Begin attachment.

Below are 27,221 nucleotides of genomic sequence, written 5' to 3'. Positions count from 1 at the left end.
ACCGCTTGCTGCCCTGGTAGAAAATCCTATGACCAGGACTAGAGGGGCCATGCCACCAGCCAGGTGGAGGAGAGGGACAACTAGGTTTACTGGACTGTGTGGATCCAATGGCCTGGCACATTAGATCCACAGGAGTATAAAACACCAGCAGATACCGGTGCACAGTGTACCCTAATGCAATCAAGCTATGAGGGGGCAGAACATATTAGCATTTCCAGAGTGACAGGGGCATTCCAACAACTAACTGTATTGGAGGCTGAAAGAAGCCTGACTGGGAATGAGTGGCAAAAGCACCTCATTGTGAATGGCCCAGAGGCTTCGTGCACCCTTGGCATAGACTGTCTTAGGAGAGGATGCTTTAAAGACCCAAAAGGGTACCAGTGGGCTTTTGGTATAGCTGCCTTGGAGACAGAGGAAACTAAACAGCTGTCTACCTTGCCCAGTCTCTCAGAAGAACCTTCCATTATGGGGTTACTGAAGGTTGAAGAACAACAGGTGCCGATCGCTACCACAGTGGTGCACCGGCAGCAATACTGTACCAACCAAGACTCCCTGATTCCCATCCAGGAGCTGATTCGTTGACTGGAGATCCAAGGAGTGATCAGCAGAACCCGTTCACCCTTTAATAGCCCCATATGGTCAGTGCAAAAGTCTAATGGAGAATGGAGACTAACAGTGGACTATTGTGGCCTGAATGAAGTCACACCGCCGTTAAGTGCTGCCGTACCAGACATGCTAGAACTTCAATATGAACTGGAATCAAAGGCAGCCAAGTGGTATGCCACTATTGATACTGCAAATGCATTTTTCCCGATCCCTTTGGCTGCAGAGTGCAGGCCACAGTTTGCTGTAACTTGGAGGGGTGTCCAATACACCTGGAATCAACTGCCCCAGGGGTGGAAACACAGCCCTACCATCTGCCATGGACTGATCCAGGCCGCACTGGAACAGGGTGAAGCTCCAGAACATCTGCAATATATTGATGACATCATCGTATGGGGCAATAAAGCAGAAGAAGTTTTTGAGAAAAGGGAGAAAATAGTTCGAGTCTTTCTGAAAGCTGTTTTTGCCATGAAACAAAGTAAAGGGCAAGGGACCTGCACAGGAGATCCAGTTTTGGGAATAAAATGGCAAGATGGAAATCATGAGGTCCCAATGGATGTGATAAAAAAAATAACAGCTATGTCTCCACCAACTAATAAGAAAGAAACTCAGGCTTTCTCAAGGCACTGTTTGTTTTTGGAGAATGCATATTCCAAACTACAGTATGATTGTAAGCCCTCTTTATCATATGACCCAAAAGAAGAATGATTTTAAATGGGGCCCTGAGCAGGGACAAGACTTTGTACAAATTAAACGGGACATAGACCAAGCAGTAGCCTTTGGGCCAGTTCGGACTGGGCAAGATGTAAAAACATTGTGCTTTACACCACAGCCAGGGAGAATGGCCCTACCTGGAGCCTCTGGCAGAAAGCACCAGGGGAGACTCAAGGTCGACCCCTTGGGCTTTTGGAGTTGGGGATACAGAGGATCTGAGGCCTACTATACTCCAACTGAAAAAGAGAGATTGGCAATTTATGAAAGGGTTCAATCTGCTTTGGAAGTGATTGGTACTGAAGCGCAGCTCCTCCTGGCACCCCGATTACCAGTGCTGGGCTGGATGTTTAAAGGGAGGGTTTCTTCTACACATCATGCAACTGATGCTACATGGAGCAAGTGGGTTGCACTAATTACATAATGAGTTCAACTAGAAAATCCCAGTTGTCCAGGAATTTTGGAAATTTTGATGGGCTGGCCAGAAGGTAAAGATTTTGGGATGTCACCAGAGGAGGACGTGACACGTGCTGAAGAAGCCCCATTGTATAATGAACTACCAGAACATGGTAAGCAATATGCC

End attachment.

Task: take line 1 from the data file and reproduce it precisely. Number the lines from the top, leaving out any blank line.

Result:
Below are 27,221 nucleotides of genomic sequence, written 5' to 3'. Positions count from 1 at the left end.